SOURCE: ANTHONY MCLENNAN / TRUTH THEORY
Robots and artificial intelligence (AI) applications are increasingly taking over human jobs, as a group of MSN journalists recently found out.
Its nothing new, although in decades past, robots were used primarily on assembly lines in factories.
These days however the massive advancements in AI means that the line between the human world and the computer universe is an increasingly blurry one.
In recent times, Facebook has increased the use artificial intelligence to assist in the monitoring of social media posts.
Now software giant Microsoft are also saying goodbye to human staff and replacing them with machines.
In this case, 27 individuals employed by PA Media, who had been maintaining the news homepages on Microsoft’s MSN website and its Edge browser, were told earlier this week that their contracts would be terminated in a month’s time.
“I spend all my time reading about how automation and AI is going to take all our jobs. And here I am – AI has taken my job,” an un-named staff member said.
WHAT WILL THE MSN AI ‘JOURNALIST’ BE DOING?
The PA Media journalists had not been responsible for writing news copy; their job was to select news stories from other sources, to decide which news was highlighted, and to edit headlines. The strict editorial guidelines which would have been in place will now be managed by the AI ‘journalist’.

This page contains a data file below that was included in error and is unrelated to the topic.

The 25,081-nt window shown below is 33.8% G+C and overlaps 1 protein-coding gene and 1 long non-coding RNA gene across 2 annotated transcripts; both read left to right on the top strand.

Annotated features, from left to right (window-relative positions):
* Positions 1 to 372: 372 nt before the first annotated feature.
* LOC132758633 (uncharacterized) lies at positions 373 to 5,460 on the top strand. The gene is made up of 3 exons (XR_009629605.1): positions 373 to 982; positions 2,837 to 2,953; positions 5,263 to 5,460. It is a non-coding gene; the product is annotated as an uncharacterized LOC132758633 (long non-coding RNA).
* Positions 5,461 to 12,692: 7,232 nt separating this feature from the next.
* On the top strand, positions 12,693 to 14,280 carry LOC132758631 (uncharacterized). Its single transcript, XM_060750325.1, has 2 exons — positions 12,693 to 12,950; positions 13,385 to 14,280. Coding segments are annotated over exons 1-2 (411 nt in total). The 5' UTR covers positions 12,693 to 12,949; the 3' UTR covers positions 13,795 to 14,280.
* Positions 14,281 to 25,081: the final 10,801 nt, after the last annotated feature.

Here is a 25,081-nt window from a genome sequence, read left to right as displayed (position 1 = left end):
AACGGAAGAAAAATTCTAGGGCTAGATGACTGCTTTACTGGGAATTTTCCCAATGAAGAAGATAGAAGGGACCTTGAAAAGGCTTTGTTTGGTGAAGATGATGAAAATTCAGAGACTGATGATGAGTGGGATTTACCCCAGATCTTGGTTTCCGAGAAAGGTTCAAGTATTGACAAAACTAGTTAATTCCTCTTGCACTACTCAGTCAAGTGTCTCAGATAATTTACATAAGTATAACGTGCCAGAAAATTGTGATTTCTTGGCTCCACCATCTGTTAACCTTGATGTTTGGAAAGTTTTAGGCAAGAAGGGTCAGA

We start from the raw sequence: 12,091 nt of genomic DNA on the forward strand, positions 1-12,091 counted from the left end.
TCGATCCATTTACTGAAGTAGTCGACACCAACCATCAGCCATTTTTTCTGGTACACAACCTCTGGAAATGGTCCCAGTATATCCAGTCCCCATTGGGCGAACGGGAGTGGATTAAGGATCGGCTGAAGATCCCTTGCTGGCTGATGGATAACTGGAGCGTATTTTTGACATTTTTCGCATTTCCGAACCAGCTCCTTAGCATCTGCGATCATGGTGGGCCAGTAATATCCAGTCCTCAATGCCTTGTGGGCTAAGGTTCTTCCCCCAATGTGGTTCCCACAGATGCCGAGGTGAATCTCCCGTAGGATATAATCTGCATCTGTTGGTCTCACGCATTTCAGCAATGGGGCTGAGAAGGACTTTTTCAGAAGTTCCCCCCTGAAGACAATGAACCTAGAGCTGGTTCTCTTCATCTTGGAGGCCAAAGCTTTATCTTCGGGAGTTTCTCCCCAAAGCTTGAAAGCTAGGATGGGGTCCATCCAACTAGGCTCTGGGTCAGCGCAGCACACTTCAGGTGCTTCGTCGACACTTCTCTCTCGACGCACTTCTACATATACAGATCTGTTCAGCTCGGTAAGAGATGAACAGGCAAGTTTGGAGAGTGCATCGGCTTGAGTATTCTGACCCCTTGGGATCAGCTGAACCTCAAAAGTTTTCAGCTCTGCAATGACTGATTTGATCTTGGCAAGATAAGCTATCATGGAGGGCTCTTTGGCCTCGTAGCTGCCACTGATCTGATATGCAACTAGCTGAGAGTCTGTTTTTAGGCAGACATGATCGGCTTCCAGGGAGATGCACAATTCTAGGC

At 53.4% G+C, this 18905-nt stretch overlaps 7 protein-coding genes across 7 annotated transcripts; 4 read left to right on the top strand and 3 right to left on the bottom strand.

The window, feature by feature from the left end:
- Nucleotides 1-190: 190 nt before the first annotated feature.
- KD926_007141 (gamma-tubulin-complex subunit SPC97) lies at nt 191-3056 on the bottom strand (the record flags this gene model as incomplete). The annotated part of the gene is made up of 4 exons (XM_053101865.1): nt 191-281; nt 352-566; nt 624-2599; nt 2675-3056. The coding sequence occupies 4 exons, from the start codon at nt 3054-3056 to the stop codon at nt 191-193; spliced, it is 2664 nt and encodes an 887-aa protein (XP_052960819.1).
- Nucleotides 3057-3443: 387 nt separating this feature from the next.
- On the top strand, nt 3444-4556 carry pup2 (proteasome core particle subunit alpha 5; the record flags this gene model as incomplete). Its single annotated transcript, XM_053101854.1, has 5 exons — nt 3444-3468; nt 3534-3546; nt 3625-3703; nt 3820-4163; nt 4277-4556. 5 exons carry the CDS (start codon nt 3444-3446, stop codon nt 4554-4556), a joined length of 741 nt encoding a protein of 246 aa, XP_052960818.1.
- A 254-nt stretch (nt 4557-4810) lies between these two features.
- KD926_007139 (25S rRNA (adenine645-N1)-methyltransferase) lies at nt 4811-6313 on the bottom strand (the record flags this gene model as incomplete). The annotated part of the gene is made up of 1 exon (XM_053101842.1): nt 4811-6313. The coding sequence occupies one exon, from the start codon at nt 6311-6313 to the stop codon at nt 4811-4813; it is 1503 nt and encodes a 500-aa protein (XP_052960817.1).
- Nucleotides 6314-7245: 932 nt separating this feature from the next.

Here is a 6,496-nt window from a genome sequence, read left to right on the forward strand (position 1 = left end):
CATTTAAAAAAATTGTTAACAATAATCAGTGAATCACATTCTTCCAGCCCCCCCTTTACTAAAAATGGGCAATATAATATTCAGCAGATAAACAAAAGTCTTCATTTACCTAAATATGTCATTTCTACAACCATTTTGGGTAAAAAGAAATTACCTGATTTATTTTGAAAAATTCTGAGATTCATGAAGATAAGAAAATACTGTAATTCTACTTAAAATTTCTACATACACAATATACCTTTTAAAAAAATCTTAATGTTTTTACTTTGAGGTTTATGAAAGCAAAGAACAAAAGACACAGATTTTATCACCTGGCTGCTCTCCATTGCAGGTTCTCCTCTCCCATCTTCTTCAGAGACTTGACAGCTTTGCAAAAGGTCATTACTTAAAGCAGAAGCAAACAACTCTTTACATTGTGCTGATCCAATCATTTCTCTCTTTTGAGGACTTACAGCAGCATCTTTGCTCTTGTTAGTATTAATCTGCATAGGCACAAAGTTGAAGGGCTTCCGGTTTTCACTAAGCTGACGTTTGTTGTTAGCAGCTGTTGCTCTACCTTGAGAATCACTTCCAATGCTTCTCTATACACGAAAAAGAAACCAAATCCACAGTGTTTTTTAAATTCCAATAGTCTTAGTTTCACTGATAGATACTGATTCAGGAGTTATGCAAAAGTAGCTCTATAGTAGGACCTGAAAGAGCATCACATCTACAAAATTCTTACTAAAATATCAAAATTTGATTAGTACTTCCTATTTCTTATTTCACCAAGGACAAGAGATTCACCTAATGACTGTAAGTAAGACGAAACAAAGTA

There may well be some initial teething issues. But over time – and when one considers the huge resources AI has access to, and the fact that it will continue to grow its knowledge base – robotic ‘journalists’ probably could work in such instances. Perhaps a couple of human supervisors might be employed to plug any gaps.
It’s not good news for human workers as jobs will continue to be lost as more tech companies, and those in other industries, turn to AI to increase their profits.
“Like all companies, we evaluate our business on a regular basis. This can result in increased investment in some places and, from time to time, re-deployment in others. These decisions are not the result of the current pandemic,” said a Microsoft spokesperson.